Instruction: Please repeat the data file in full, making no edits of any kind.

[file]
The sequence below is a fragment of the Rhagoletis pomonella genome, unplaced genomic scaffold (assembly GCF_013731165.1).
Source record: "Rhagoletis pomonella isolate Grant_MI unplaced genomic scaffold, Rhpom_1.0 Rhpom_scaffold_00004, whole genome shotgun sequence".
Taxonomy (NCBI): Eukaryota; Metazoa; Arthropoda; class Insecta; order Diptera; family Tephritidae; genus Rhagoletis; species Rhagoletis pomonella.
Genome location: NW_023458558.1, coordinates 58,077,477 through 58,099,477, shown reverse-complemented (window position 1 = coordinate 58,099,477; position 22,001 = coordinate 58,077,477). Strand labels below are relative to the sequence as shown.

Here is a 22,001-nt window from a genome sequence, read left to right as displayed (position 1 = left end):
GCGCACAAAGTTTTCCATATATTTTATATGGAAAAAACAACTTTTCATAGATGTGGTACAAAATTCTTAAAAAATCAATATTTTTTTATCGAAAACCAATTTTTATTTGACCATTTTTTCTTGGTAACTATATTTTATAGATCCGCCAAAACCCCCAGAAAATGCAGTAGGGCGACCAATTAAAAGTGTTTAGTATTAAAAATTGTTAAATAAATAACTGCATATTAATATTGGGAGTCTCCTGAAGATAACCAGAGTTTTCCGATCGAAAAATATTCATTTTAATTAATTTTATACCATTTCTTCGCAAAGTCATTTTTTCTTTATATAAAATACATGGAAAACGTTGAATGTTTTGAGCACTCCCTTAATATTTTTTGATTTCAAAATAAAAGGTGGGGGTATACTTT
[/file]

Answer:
The sequence below is a fragment of the Rhagoletis pomonella genome, unplaced genomic scaffold (assembly GCF_013731165.1).
Source record: "Rhagoletis pomonella isolate Grant_MI unplaced genomic scaffold, Rhpom_1.0 Rhpom_scaffold_00004, whole genome shotgun sequence".
Taxonomy (NCBI): Eukaryota; Metazoa; Arthropoda; class Insecta; order Diptera; family Tephritidae; genus Rhagoletis; species Rhagoletis pomonella.
Genome location: NW_023458558.1, coordinates 58,077,477 through 58,099,477, shown reverse-complemented (window position 1 = coordinate 58,099,477; position 22,001 = coordinate 58,077,477). Strand labels below are relative to the sequence as shown.

Here is a 22,001-nt window from a genome sequence, read left to right as displayed (position 1 = left end):
GCGCACAAAGTTTTCCATATATTTTATATGGAAAAAACAACTTTTCATAGATGTGGTACAAAATTCTTAAAAAATCAATATTTTTTTATCGAAAACCAATTTTTATTTGACCATTTTTTCTTGGTAACTATATTTTATAGATCCGCCAAAACCCCCAGAAAATGCAGTAGGGCGACCAATTAAAAGTGTTTAGTATTAAAAATTGTTAAATAAATAACTGCATATTAATATTGGGAGTCTCCTGAAGATAACCAGAGTTTTCCGATCGAAAAATATTCATTTTAATTAATTTTATACCATTTCTTCGCAAAGTCATTTTTTCTTTATATAAAATACATGGAAAACGTTGAATGTTTTGAGCACTCCCTTAATATTTTTTGATTTCAAAATAAAAGGTGGGGGTATACTTT